• Grossman, Michael (2004) “Writing and Presenting Scientific Papers”, 2nd edition, Nottingham University Press, (ISBN 1-897676-12-3).
  • Clare, J & Hamilton, H (2003) “Writing research transforming Data into Text”, Churchill Livingstone (ISBN 0443071829).
  • HINARI Publishing Skills Web-bibliography 11 2007
  • Essential Health Links/Publishing Skills

hands on activities
Hands On Activities

Any Questions?

We now will proceed to the ‘Hands On Activities’ for ‘How to Write a Scientific Paper’

  • Structured Abstract
  • Bibliographic citations
  • Journal selection
  • Other?

Last Updated 03 2008

appendix how to submit a journal article
Appendix: How To Submit a Journal Article

This is a list compiled by Grace Ajuwon, an author from Nigeria:

  • Read the instructions for authors carefully
  • Format manuscript in line with the journal style
  • Send the manuscript to the journal editor and await for the acknowledgement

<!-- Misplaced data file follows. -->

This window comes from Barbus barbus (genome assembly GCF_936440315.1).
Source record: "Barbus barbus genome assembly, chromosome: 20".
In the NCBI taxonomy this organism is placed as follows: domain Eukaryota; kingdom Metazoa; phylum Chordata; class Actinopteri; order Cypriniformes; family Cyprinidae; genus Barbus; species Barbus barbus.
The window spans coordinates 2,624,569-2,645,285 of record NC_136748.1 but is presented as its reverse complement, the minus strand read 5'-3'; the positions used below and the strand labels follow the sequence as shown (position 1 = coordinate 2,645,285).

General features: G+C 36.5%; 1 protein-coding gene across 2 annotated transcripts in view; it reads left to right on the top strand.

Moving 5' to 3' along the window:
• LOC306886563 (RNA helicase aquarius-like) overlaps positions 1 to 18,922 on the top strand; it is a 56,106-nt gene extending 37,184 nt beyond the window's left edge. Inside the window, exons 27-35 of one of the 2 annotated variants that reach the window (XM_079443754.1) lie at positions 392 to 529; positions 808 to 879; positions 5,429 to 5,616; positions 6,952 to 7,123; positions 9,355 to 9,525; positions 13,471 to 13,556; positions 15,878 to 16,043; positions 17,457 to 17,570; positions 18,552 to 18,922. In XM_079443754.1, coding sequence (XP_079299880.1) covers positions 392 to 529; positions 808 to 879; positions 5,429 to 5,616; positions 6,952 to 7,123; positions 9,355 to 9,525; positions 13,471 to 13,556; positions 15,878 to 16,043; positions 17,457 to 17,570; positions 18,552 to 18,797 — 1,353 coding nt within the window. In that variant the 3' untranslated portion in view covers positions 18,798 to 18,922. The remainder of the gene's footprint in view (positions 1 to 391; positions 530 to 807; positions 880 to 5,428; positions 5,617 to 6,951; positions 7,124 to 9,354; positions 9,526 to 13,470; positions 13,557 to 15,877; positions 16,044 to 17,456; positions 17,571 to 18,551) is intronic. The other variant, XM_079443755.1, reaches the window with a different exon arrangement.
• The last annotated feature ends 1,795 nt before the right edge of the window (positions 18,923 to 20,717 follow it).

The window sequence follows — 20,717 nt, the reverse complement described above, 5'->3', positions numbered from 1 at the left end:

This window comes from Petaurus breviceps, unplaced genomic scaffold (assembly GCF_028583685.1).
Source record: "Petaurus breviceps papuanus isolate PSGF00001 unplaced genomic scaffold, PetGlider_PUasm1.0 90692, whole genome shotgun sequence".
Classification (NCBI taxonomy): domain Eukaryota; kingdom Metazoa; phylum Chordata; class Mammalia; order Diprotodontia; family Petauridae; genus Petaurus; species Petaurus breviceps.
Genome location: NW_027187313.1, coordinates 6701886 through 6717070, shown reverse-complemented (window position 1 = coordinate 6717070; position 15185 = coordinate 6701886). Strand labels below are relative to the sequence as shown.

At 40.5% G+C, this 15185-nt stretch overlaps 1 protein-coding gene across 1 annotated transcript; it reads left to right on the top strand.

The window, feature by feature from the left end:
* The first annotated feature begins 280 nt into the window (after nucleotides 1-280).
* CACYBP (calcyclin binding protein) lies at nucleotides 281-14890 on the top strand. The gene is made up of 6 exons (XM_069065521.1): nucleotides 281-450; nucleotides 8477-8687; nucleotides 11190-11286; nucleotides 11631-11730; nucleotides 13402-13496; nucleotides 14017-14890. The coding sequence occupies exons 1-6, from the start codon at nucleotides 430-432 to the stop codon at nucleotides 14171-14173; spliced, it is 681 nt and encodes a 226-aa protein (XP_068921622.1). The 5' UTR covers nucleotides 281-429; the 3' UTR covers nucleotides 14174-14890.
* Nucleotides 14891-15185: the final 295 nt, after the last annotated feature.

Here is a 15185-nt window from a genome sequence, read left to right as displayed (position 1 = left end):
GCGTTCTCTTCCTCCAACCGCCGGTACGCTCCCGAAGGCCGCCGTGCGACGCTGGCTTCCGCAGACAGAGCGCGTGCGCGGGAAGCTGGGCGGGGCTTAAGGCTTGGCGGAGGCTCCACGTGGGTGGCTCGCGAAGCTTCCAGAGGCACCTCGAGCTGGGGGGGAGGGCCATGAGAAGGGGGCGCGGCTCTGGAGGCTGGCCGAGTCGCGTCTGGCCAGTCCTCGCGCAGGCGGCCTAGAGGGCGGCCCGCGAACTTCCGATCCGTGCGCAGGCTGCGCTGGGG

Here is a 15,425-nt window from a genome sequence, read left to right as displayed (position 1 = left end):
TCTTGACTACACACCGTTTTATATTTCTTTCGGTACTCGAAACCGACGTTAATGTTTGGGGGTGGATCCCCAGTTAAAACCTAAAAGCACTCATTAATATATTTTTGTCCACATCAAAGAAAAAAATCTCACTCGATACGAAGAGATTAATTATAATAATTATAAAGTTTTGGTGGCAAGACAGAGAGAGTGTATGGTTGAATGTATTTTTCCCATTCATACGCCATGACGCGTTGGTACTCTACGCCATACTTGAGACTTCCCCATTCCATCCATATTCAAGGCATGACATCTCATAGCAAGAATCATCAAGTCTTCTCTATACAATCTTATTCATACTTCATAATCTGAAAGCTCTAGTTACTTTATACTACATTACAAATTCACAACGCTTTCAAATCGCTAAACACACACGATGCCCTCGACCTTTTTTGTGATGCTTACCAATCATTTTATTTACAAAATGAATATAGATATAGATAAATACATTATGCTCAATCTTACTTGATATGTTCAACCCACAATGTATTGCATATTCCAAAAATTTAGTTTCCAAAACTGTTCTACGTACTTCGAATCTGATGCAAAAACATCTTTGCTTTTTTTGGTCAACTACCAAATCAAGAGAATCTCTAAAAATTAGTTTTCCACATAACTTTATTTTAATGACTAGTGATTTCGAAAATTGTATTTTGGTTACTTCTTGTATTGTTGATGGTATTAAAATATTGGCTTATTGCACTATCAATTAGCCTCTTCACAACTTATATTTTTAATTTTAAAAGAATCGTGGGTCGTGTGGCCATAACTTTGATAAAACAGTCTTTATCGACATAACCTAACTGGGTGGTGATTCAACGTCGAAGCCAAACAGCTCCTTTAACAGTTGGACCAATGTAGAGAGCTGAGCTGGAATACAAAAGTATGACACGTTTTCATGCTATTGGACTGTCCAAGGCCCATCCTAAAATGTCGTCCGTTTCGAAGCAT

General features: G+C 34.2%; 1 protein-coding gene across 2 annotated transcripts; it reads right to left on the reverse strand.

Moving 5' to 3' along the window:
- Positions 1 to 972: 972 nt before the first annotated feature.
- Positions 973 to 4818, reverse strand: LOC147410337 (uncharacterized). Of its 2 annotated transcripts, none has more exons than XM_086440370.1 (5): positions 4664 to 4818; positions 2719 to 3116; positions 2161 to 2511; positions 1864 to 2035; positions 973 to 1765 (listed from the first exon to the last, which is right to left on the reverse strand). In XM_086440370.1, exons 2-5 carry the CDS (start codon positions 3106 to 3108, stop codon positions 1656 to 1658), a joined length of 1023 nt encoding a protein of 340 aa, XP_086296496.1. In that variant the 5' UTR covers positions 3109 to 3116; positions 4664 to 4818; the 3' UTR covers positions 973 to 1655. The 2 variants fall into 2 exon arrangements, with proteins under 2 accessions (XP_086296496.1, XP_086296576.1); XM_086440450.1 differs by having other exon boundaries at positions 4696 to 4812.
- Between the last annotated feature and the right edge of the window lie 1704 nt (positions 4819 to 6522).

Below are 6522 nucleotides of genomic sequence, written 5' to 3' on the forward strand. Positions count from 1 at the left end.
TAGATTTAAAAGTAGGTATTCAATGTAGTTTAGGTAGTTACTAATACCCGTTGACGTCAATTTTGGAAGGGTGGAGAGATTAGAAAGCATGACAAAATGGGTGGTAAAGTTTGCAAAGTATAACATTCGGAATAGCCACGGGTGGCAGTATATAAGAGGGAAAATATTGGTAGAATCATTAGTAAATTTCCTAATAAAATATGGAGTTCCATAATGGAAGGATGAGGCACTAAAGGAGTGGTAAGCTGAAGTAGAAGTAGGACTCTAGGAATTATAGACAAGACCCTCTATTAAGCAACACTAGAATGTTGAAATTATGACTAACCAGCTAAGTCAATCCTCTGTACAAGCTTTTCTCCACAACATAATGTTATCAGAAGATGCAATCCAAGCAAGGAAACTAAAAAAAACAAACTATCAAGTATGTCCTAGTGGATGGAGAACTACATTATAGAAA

• Wait for reviewers comments
  • Address all the comments of the reviewers
Keep to deadline for submission of revised manuscript
  • Return the revised manuscript to the editor with a point-by-point response to the reviewers’ comments
  • Read the proof sent by the editor and ensure that everything is okay
  • Return the proof back to the editor before the deadline
  • Complete and return copyright form to the editor (some journals need this before publication)
  • Wait to see the article in print or online
  • If the manuscript is rejected at the peer review level, revise it using the reviewers comments and send to another journal